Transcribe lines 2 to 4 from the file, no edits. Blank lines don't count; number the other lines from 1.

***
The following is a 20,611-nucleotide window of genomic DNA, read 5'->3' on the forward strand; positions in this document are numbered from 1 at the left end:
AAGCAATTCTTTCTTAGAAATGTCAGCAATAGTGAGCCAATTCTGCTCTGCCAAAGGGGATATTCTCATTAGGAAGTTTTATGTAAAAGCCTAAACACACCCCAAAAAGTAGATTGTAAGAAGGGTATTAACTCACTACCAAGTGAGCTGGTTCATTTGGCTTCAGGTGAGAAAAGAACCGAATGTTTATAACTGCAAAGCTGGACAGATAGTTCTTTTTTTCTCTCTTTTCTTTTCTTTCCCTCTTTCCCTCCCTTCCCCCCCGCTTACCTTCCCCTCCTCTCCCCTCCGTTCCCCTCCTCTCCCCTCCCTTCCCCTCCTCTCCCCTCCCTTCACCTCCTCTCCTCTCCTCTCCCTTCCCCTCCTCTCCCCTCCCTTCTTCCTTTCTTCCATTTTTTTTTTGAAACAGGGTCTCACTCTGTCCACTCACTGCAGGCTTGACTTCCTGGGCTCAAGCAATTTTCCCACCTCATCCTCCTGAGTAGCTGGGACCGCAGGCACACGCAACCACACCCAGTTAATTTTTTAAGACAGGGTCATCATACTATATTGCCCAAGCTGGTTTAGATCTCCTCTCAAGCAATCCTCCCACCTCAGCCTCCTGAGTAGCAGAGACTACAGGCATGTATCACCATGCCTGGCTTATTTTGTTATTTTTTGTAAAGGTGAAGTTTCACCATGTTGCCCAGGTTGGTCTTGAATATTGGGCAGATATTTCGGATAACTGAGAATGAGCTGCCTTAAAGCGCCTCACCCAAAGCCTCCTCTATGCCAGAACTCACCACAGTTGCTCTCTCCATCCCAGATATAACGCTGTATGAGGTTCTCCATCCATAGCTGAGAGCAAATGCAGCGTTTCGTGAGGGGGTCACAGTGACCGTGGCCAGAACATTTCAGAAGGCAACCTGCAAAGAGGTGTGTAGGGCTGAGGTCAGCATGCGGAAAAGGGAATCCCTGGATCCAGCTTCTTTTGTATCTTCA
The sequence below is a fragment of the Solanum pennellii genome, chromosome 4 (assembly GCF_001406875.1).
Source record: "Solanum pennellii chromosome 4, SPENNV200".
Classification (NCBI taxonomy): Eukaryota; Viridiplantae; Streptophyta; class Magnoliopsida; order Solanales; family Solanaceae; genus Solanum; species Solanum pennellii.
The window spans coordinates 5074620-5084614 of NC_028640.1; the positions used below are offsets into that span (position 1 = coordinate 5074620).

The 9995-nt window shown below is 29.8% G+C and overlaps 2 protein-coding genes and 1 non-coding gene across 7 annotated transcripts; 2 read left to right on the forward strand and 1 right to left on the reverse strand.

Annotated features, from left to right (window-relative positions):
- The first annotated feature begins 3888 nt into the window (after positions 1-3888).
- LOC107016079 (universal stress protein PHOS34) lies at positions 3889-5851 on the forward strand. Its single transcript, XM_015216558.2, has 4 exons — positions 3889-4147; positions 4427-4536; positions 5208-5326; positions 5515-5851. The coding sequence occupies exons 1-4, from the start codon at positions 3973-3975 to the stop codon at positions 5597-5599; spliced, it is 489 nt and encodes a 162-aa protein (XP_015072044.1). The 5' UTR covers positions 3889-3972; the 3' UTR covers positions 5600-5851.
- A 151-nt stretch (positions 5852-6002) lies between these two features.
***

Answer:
AAGCAATTCTTTCTTAGAAATGTCAGCAATAGTGAGCCAATTCTGCTCTGCCAAAGGGGATATTCTCATTAGGAAGTTTTATGTAAAAGCCTAAACACACCCCAAAAAGTAGATTGTAAGAAGGGTATTAACTCACTACCAAGTGAGCTGGTTCATTTGGCTTCAGGTGAGAAAAGAACCGAATGTTTATAACTGCAAAGCTGGACAGATAGTTCTTTTTTTCTCTCTTTTCTTTTCTTTCCCTCTTTCCCTCCCTTCCCCCCCGCTTACCTTCCCCTCCTCTCCCCTCCGTTCCCCTCCTCTCCCCTCCCTTCCCCTCCTCTCCCCTCCCTTCACCTCCTCTCCTCTCCTCTCCCTTCCCCTCCTCTCCCCTCCCTTCTTCCTTTCTTCCATTTTTTTTTTGAAACAGGGTCTCACTCTGTCCACTCACTGCAGGCTTGACTTCCTGGGCTCAAGCAATTTTCCCACCTCATCCTCCTGAGTAGCTGGGACCGCAGGCACACGCAACCACACCCAGTTAATTTTTTAAGACAGGGTCATCATACTATATTGCCCAAGCTGGTTTAGATCTCCTCTCAAGCAATCCTCCCACCTCAGCCTCCTGAGTAGCAGAGACTACAGGCATGTATCACCATGCCTGGCTTATTTTGTTATTTTTTGTAAAGGTGAAGTTTCACCATGTTGCCCAGGTTGGTCTTGAATATTGGGCAGATATTTCGGATAACTGAGAATGAGCTGCCTTAAAGCGCCTCACCCAAAGCCTCCTCTATGCCAGAACTCACCACAGTTGCTCTCTCCATCCCAGATATAACGCTGTATGAGGTTCTCCATCCATAGCTGAGAGCAAATGCAGCGTTTCGTGAGGGGGTCACAGTGACCGTGGCCAGAACATTTCAGAAGGCAACCTGCAAAGAGGTGTGTAGGGCTGAGGTCAGCATGCGGAAAAGGGAATCCCTGGATCCAGCTTCTTTTGTATCTTCA
The sequence below is a fragment of the Solanum pennellii genome, chromosome 4 (assembly GCF_001406875.1).
Source record: "Solanum pennellii chromosome 4, SPENNV200".